Well, it is wonderful to be here and especially to be the first Secretary of State since 1955. I am excited by the work that you are doing every day, helping to shape our relationship with Laos. This is a quick first stop for me to demonstrate the high-level commitment that we have to this relationship and our desire to broaden and deepen it. I couldn’t leave without thanking all of you for what you do every single day. I want to thank Ambassador Karen Stewart. Karen and I went to the same college; we’re both Wellesley College alums. This is the third assignment for her in Laos, and I have to tell you that her performance at the Laos Street Jamz festival will go down in history.
I have been now in 102 countries, and I can count on one hand those countries where the head of state or government thanks me for the ambassador we’ve sent. And that has happened today with both the Foreign Minister and the Prime Minister because of Ambassador Stewart’s great devotion to this country, her knowledge of the language and the customs. It’s really making a difference.
I also want to thank the locally employed staff. And I just had a chance to take a picture with them, including our longest-serving locally employed staff for now 36 years, and we are grateful. Please stand. We will give you a round of applause. (Applause.) We could not do our work without you. We are very, very grateful to each and every one of you for being part of this mission.
When I met with the Foreign Minister, we traced the arc of our relationship, from addressing the tragic legacies of the past, to finding new ways to partner for the future. And through trips like this one, the United States is deepening our engagement in the Asia Pacific. We’re practicing what I call forward-deployed diplomacy, using all of our diplomatic assets in a whole-of-government approach represented by so many agencies and departments in order to make our presence known and to be an effective partner.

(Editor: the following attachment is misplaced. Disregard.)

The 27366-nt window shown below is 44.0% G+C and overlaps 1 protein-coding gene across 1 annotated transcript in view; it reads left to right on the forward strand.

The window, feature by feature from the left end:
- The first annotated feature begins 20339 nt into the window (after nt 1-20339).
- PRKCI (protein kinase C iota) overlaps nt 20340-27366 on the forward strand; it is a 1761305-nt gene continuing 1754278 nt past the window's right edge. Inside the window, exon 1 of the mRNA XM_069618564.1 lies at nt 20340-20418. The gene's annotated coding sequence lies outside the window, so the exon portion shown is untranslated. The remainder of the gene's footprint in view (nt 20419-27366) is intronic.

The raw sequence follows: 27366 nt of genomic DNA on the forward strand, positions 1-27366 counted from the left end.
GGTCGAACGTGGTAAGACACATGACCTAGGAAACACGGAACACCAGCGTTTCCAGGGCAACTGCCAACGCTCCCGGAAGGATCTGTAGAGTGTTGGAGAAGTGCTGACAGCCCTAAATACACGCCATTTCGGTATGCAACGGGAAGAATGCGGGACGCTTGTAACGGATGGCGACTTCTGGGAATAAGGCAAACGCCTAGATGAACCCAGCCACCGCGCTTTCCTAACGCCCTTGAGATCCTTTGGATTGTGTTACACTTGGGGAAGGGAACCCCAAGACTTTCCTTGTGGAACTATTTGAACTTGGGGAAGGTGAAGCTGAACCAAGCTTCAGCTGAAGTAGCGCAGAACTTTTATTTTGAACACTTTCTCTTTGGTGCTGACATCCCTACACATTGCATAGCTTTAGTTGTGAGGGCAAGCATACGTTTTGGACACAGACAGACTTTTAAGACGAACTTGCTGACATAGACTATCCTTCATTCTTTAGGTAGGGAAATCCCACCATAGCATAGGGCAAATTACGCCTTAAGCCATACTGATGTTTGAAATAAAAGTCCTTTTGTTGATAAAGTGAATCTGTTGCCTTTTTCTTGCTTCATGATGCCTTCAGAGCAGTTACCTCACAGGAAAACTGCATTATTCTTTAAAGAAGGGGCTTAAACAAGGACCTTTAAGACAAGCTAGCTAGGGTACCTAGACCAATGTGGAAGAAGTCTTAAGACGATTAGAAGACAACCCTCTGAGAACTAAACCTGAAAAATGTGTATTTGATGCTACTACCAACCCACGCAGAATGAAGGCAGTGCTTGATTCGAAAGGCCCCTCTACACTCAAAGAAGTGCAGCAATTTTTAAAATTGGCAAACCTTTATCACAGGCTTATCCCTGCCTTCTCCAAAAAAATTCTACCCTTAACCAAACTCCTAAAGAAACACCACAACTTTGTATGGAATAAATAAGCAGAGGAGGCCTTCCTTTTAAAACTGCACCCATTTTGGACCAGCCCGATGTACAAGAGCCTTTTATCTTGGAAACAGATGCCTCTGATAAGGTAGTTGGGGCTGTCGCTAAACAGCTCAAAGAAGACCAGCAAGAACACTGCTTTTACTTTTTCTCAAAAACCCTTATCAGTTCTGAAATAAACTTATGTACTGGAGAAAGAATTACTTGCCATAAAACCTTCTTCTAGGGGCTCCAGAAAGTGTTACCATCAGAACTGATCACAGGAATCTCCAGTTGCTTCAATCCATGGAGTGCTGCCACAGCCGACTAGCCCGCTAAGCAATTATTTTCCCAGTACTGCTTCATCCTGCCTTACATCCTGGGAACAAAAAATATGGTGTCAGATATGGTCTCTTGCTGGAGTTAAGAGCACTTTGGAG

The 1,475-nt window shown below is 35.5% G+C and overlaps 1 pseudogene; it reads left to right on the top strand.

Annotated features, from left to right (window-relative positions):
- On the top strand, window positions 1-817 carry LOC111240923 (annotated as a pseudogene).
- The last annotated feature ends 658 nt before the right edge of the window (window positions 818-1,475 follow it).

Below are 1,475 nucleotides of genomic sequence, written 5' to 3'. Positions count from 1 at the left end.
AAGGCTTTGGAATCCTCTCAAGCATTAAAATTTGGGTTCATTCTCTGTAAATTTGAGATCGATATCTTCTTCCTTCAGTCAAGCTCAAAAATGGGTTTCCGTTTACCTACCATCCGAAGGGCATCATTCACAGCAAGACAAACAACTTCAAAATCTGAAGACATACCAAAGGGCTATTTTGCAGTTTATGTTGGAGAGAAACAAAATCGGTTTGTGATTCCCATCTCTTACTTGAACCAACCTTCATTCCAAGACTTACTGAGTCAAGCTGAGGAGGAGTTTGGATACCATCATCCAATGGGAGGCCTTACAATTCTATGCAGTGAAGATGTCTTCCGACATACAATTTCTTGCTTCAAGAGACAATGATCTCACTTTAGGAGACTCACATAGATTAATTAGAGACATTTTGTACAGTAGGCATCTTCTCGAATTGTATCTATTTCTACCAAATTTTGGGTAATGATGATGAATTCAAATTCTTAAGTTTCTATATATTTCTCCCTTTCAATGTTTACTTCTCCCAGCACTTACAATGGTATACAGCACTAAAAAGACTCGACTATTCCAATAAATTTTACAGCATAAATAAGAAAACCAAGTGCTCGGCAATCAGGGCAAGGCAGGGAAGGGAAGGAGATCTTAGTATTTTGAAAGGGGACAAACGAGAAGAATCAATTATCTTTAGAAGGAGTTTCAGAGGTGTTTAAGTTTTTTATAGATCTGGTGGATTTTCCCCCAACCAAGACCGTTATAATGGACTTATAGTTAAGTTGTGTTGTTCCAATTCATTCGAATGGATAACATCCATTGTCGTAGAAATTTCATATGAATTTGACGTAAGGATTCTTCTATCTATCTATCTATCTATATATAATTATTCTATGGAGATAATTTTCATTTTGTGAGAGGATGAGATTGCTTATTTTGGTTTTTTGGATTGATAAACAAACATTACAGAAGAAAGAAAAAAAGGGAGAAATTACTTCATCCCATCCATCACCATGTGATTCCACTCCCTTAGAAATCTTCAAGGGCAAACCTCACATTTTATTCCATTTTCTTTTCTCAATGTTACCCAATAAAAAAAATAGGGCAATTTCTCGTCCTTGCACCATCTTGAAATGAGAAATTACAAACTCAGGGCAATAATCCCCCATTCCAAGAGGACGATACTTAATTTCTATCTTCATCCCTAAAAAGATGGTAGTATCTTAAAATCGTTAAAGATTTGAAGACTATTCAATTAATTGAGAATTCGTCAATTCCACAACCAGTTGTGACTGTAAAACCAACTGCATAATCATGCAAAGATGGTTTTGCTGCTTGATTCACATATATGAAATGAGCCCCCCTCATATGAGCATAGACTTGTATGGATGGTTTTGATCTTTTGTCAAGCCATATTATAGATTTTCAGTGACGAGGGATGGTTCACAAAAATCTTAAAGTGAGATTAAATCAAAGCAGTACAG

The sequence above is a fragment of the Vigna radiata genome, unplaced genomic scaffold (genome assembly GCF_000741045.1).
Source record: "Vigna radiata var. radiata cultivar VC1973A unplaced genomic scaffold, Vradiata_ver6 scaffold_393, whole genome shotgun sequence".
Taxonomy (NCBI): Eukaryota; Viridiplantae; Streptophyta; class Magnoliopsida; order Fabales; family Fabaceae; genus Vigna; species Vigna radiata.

Now here in Laos, the past is always with us. I just finished touring COPE, a painful reminder of the legacy of the Vietnam War era. An estimated 80 million unexploded cluster bombs remain scattered across Laos, and they continue to kill or injure about a hundred people a year, which is good because that’s down from several hundreds a year, but it still is unacceptable. And since 1995, the U.S. has provided nearly $59 million to help remove more than a million of these cluster munitions along with larger ordnance, clearing some 23,000 hectares of land that can now be used for farming or development. This year, we are increasing our financial commitment by $4 million, and I hope others in the international community will join us in our efforts to bring this legacy of the Vietnam War era to a safe end and give the people, particularly the children of this nation, the opportunity to live their lives safe from these unexploded bombs.
Now collectively, you are doing so much. You’ve been to every province, teaching English to government officials and students, connecting U.S. business leaders with entrepreneurs, helping rural provinces prepare for natural disasters, delivering tons of rice and cereal to hundreds of thousands of school children. And with 70 percent of the population under the age of 30, we are looking to the next generation of leaders to continue developing their country, to fighting corruption, opening up the political system to women and minorities, and strengthening reforms.
Now through the Ambassador’s Fund for Cultural Preservation, a program near and dear to my heart, we will be providing $215,000 in additional preservation work to the iconic Wat Xieng Thong Temple. Through the Lower Mekong Initiative, we are expanding regional cooperation and we’re trying to open new markets in Laos through our economic statecraft agenda. We are expanding cooperation between our militaries, we’ve renewed our in-country USAID presence, upping the tempo of our fight against HIV/AIDS, and doing so much more.
We had excellent bilateral dialogue just a few weeks ago and we are pleased by the progress we are making together. With your help, we are writing a new chapter in our relationship and building a new, comprehensive partnership for the 21st century. I’m grateful for your long hours, your hard work, and your commitment. And I hope that we will continue to see progress from the multiple efforts that each of you is engaged in. And now, I think we’re going to take a couple of pictures.